Arduino: The Documentary, a Movie About Open Source Hardware

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The Arduino is a type of open source hardware that we covered in The Atlantic in January. "Using an Arduino is fairly straightforward: buy a board (ranging from about $19 to $65) and attach it to a personal computer via a cable. Then load instructions into the Arduino's processor via the personal computer," William Gurstelle explained. "Once programmed, the Arduino makes decisions based on the information transmitted by whatever sensors you've hooked up, and does something corporeal, such as turn on or off the motors, displays, valves, and lights attached to it."

Now, there's a movie coming out about its development and impact. You can check out the trailer above.

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Alexis C. Madrigal

Alexis Madrigal is a senior editor at The Atlantic, where he oversees the Technology Channel. He's the author of Powering the Dream: The History and Promise of Green Technology. More

The New York Observer calls Madrigal "for all intents and purposes, the perfect modern reporter." He co-founded Longshot magazine, a high-speed media experiment that garnered attention from The New York Times, The Wall Street Journal, and the BBC. While at Wired.com, he built Wired Science into one of the most popular blogs in the world. The site was nominated for best magazine blog by the MPA and best science Web site in the 2009 Webby Awards. He also co-founded Haiti ReWired, a groundbreaking community dedicated to the discussion of technology, infrastructure, and the future of Haiti.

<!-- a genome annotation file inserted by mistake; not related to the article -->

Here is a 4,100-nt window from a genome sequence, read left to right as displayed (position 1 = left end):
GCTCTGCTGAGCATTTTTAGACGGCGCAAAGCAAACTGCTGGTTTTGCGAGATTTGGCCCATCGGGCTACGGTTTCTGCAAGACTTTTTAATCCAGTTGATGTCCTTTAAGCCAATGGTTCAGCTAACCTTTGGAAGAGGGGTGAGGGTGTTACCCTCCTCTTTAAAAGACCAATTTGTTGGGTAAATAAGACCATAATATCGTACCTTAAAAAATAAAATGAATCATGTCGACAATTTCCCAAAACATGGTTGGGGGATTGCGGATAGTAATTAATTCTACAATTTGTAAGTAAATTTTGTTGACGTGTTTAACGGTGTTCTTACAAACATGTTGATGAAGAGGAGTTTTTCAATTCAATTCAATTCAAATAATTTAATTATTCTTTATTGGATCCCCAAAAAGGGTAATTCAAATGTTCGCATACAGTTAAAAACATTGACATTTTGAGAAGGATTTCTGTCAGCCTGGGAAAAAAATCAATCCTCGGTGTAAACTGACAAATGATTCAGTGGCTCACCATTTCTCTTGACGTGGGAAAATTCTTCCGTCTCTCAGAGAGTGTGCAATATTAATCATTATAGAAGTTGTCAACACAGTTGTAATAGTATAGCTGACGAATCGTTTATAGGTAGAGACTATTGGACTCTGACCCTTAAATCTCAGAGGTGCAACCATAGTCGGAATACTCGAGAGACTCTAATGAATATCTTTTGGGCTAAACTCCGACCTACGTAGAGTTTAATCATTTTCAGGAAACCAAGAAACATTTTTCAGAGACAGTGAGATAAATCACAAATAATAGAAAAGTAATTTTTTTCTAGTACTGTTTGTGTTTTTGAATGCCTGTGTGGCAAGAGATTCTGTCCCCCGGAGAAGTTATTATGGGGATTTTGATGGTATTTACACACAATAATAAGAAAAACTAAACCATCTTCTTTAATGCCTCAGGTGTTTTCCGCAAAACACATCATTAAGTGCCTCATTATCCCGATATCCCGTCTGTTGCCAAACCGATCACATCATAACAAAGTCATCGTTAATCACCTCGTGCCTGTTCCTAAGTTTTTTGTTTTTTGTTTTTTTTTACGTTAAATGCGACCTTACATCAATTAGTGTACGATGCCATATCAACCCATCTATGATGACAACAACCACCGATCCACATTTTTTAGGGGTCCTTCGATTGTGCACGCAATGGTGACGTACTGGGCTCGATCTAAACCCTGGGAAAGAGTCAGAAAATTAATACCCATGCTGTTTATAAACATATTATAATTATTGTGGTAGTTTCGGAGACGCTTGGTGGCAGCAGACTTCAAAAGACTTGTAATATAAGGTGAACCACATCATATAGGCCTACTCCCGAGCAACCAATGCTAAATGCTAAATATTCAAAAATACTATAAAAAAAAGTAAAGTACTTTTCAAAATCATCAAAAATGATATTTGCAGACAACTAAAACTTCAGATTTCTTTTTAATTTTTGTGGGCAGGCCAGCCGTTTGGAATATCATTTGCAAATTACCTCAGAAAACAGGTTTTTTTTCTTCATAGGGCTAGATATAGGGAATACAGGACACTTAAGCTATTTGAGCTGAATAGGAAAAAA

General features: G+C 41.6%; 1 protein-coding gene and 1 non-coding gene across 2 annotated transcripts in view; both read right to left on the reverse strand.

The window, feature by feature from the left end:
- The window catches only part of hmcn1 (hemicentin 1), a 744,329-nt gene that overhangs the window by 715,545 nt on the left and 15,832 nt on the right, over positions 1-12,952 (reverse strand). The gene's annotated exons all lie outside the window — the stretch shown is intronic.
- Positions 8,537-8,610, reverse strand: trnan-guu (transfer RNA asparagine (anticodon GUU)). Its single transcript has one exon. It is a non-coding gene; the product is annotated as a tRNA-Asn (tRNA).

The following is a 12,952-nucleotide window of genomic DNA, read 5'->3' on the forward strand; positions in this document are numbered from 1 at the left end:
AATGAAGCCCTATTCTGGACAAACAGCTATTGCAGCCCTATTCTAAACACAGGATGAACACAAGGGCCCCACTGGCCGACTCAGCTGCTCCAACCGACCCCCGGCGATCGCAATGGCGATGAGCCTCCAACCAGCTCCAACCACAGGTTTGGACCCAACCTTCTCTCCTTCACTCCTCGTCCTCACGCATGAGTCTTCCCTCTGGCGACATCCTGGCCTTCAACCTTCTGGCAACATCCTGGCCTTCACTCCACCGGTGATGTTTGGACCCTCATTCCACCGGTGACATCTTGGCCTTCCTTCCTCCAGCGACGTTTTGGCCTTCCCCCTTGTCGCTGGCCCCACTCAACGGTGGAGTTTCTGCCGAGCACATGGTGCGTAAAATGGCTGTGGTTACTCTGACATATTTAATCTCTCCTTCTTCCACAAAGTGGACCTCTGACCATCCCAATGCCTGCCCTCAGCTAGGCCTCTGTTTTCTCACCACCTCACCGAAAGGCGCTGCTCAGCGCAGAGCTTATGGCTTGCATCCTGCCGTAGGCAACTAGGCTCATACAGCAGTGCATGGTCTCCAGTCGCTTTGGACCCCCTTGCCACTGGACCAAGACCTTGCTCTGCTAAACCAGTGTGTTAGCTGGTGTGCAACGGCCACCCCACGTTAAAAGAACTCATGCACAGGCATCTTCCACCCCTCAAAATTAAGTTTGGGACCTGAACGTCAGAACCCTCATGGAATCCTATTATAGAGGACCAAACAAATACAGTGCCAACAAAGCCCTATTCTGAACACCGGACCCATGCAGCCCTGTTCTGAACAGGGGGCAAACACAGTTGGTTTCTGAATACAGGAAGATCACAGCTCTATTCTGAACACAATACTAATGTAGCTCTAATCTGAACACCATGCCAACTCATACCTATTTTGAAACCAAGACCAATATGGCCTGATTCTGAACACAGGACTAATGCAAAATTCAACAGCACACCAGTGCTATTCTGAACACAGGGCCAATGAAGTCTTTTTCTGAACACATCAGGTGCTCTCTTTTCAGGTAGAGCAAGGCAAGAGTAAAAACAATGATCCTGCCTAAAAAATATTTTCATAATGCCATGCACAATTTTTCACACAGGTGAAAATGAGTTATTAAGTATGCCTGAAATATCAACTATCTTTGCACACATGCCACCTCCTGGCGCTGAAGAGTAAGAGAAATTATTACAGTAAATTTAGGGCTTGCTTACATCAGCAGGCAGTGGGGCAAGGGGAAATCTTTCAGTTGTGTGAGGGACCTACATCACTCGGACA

He's spoken at Stanford, CalTech, Berkeley, SXSW, E3, and the National Renewable Energy Laboratory, and his writing was anthologized in Best Technology Writing 2010 (Yale University Press).

Madrigal is a visiting scholar at the University of California at Berkeley's Office for the History of Science and Technology. Born in Mexico City, he grew up in the exurbs north of Portland, Oregon, and now lives in Oakland.

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